ASPB Founding Legacy Society Member
How did you spend your career?
After getting a BA in bacteriology at Indiana University, I obtained a PhD in biology at the University of California San Diego, a campus so new that there were only six grad students in my cohort. We were pampered students, taught in informal classes by an eclectic faculty who encouraged us to argue and think for ourselves. Carlos Miller (of cytokinin fame) was doing a sabbatical there, and he taught me to grow plant tissue cultures that I used for my thesis work on tryptophan synthesis even though I knew absolutely nothing about plants. After Carlos went back to Indiana, I was the only person working on plants, something that helped me become a very independent scientist early in my career.
A postdoc followed with Peter Albersheim in the Chemistry Department at the University of Colorado. Those were the days when they were developing the first generation of cell wall models based on good chemistry. I learned a lot of cell wall chemistry but concentrated on sucrose synthase, characterizing its kinetic properties and later being the first to purify the enzyme. Peter was a character, and we got on great because he admired those who enjoyed arguing with him—more valuable lessons learned on independence.
Soon after, I got my first real job—a dream job, really—at the Michigan State University (MSU) Plant Research Laboratory. Here I began my decades-long journey to uncover the mechanisms by which plants synthesize cellulose, using cotton fibers as a model system. In those days this topic was incredibly difficult, and I knew it was a high-risk endeavor. So I learned not to put all my eggs in one basket, and we also studied cell wall structure and fiber development and were the first to demonstrate a role for lipid intermediates in protein glycosylation.
Just as I received tenure at MSU, my life took a surprising turn (I fell in love), and I ended up spending the next 10 years of my life in Israel. During a sabbatical with Moshe Benizman at The Hebrew University, I found that the process of bacterial cellulose synthesis in vivo could proceed if driven by a pH gradient across the plasma membrane, but not if the membrane electric potential was depleted. I’m still not sure why. Later, I became a professor at The Hebrew University, learned to lecture in Hebrew, and continued working on cellulose and cell walls.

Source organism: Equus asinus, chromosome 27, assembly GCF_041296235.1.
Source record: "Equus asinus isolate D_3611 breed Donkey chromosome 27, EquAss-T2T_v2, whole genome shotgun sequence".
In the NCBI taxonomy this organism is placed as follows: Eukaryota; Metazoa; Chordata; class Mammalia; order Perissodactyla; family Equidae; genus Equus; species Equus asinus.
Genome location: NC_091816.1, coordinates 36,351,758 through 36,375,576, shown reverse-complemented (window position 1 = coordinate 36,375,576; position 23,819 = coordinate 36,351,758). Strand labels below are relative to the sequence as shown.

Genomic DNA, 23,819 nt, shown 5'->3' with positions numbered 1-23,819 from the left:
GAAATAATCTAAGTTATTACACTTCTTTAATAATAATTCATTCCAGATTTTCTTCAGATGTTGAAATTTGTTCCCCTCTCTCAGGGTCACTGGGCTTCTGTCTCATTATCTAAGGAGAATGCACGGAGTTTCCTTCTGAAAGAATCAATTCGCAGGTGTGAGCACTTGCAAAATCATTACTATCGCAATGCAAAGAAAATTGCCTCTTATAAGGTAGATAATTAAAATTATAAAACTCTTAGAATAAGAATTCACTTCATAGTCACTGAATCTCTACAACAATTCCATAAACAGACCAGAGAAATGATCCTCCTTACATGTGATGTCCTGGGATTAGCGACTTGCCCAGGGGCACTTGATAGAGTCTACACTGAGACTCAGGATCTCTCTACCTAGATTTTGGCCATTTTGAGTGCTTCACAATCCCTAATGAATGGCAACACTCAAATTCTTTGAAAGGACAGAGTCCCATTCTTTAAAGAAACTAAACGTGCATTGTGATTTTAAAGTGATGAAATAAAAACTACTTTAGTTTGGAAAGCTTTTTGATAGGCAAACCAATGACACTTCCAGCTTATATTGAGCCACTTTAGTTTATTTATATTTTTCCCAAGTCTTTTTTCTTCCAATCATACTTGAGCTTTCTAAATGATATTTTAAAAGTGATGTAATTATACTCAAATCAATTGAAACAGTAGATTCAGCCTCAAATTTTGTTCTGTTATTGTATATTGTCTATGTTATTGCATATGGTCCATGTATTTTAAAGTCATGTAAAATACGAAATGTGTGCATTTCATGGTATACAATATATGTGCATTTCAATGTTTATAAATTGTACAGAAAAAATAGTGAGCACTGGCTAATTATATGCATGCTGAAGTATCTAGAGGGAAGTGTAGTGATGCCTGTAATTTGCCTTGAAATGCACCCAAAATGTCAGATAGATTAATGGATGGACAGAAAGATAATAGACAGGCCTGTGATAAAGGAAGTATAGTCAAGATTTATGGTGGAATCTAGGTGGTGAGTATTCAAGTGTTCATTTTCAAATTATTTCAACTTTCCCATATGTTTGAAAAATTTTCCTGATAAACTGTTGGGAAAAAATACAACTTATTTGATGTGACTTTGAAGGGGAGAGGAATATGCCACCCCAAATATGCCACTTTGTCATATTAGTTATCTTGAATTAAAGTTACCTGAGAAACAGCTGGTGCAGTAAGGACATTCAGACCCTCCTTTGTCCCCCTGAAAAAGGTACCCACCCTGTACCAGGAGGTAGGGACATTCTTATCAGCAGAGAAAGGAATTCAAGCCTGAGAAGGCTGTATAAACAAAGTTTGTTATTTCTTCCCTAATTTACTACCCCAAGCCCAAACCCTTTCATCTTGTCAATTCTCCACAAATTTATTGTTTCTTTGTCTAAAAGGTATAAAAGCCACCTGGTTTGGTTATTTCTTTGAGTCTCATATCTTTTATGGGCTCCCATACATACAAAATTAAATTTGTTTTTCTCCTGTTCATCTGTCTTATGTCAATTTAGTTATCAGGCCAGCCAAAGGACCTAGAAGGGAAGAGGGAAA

Then it was back to the United States—to the University of California (UC), Davis. Another dream job—great lab, substantial grants—and we could now approach cellulose synthesis with genomic studies coupled with biochemistry. Being chair of plant biology was a job that, surprisingly, I found I enjoyed very much. But after five years, I was restless. Sadly, my husband, Yoash Vaadia, had passed away, and daughter Sarah and I agreed that she should be allowed to return to Israel, where almost all her friends lived.
So I took a giant leap to become a program director in food security at The Rockefeller Foundation in New York City. This was the third dream job of my career. I had to switch from blue jeans to lovely suits, ride the subway, and work in a beautiful building on Fifth Avenue. I attended meetings on the top floor that looked out over the city and involved people with knowledge and experience very different from my own. There were many lively meetings in which we argued with passion about something I had never even thought about before: How do you spend large amounts of money wisely to improve the lives of the poor? I traveled the world, especially to many countries in Africa. I was hired to make grants to young scientists in Africa based on training and research in plant biochemistry. I often paired them with scientists in the developed world, with the ultimate goal of building capacity to make real changes in African agriculture. It was a whole new world that required much learning and adjustment. One day I got a call from colleagues saying, “Congratulations! You’ve just been elected to the U.S. National Academy of Sciences!” Many of my new colleagues, trained in fields far different from mine, asked me, “What is that?”
So now I am remarried and retired and live in the mountains of North Carolina. I continue to do consulting and serve on boards, but I also enjoy walking our goldendoodle, Eli, on our lovely trails, playing tennis, and writing memoirs and short stories.
What do you consider to be your most important contributions to plant science?